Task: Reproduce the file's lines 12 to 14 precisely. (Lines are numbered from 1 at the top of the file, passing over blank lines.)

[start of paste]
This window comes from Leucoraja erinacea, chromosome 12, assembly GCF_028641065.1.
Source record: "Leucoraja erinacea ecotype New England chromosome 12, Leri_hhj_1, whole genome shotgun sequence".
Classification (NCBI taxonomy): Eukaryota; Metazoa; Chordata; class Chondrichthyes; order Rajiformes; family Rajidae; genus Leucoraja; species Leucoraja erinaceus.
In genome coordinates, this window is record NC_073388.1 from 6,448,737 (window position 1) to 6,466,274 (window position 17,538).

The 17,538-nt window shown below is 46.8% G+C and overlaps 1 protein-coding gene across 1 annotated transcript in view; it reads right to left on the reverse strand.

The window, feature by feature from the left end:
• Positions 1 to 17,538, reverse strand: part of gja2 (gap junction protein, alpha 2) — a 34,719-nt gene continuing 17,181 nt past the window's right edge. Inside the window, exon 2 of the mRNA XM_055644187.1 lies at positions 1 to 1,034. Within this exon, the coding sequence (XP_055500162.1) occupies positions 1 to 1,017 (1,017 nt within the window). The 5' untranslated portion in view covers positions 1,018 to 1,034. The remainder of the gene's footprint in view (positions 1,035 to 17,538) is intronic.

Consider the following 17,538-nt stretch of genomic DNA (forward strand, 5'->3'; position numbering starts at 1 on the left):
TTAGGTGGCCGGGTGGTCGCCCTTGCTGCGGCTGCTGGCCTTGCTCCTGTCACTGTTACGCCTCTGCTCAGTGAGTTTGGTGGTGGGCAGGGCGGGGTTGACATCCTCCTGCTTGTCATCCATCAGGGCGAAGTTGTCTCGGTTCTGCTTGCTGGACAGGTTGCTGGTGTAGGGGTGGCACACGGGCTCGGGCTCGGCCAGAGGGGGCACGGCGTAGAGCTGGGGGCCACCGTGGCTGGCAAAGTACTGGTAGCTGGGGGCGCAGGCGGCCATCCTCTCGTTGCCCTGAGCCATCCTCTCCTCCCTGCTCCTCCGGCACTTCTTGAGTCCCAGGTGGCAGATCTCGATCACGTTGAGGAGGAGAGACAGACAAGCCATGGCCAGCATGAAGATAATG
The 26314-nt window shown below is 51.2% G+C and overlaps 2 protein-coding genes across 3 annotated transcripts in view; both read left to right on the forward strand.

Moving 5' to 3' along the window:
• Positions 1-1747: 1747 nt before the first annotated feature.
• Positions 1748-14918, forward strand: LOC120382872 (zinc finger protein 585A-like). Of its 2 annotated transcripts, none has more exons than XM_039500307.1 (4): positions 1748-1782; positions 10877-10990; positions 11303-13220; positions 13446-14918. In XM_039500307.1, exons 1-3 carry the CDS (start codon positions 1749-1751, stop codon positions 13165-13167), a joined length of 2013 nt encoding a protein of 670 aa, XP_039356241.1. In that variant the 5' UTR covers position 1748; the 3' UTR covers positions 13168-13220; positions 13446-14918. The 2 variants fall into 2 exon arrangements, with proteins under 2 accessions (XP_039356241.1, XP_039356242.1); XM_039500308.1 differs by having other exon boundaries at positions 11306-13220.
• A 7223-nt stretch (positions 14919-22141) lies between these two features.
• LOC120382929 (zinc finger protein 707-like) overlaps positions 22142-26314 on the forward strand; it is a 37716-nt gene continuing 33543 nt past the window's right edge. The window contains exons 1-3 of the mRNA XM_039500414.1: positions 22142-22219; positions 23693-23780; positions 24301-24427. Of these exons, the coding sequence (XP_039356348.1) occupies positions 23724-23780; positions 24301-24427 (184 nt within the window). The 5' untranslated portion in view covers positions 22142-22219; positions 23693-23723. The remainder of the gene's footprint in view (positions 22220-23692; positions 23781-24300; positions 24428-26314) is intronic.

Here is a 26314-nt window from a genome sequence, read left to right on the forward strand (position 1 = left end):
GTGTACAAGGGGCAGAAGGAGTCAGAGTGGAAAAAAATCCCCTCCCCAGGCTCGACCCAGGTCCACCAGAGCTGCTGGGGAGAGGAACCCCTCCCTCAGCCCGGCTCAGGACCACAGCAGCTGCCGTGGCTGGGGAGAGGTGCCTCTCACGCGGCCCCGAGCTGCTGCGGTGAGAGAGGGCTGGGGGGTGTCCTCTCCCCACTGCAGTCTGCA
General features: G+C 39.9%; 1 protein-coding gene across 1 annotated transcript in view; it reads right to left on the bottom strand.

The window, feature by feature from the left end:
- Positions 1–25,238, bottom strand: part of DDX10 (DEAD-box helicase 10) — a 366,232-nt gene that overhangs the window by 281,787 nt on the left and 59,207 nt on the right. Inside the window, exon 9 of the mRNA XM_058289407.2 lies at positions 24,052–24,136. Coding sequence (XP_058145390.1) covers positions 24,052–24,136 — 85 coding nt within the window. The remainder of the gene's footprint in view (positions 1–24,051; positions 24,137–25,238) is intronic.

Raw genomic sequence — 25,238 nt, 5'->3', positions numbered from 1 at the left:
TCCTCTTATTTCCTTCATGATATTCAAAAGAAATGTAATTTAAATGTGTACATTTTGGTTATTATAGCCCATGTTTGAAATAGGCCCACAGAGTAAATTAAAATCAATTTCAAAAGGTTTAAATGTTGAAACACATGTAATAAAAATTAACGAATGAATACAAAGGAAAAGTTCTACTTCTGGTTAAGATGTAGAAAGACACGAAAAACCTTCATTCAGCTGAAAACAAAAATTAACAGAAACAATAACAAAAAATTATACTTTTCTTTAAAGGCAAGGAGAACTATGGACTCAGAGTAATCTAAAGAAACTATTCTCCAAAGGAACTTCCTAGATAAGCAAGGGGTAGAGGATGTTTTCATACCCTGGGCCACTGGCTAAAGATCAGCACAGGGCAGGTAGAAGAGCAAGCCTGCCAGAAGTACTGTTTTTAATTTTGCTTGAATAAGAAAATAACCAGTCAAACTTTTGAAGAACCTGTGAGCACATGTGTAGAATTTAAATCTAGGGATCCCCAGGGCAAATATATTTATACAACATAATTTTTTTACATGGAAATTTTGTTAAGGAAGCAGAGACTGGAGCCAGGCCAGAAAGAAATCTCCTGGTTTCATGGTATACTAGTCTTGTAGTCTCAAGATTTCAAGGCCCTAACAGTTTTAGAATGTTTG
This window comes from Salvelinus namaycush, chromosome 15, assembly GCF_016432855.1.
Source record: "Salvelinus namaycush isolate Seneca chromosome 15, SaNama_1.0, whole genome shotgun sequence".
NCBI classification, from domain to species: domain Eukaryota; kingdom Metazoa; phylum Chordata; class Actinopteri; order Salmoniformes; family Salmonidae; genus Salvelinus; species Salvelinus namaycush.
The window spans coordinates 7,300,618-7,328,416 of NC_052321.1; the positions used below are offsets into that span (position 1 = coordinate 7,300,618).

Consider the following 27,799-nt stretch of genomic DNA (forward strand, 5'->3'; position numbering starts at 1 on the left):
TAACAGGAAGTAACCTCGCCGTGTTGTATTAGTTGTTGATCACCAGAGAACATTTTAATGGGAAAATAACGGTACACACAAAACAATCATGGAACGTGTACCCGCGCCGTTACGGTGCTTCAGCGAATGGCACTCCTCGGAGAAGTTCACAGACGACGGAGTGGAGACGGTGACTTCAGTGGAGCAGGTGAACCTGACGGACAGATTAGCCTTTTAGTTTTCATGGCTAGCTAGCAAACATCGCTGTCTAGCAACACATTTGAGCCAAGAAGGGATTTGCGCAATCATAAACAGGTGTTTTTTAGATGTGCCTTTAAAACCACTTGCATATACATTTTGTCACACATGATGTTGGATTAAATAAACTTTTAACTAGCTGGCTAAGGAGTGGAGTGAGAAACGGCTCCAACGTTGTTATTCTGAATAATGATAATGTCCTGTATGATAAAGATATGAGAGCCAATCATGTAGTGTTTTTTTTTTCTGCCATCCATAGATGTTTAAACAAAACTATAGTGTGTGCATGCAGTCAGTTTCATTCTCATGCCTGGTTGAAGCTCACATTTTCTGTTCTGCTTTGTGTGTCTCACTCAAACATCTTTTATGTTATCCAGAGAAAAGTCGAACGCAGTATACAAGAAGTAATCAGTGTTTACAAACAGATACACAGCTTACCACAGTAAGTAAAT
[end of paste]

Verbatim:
• Positions 1-1747: 1747 nt before the first annotated feature.
• Positions 1748-14918, forward strand: LOC120382872 (zinc finger protein 585A-like). Of its 2 annotated transcripts, none has more exons than XM_039500307.1 (4): positions 1748-1782; positions 10877-10990; positions 11303-13220; positions 13446-14918. In XM_039500307.1, exons 1-3 carry the CDS (start codon positions 1749-1751, stop codon positions 13165-13167), a joined length of 2013 nt encoding a protein of 670 aa, XP_039356241.1. In that variant the 5' UTR covers position 1748; the 3' UTR covers positions 13168-13220; positions 13446-14918. The 2 variants fall into 2 exon arrangements, with proteins under 2 accessions (XP_039356241.1, XP_039356242.1); XM_039500308.1 differs by having other exon boundaries at positions 11306-13220.
• A 7223-nt stretch (positions 14919-22141) lies between these two features.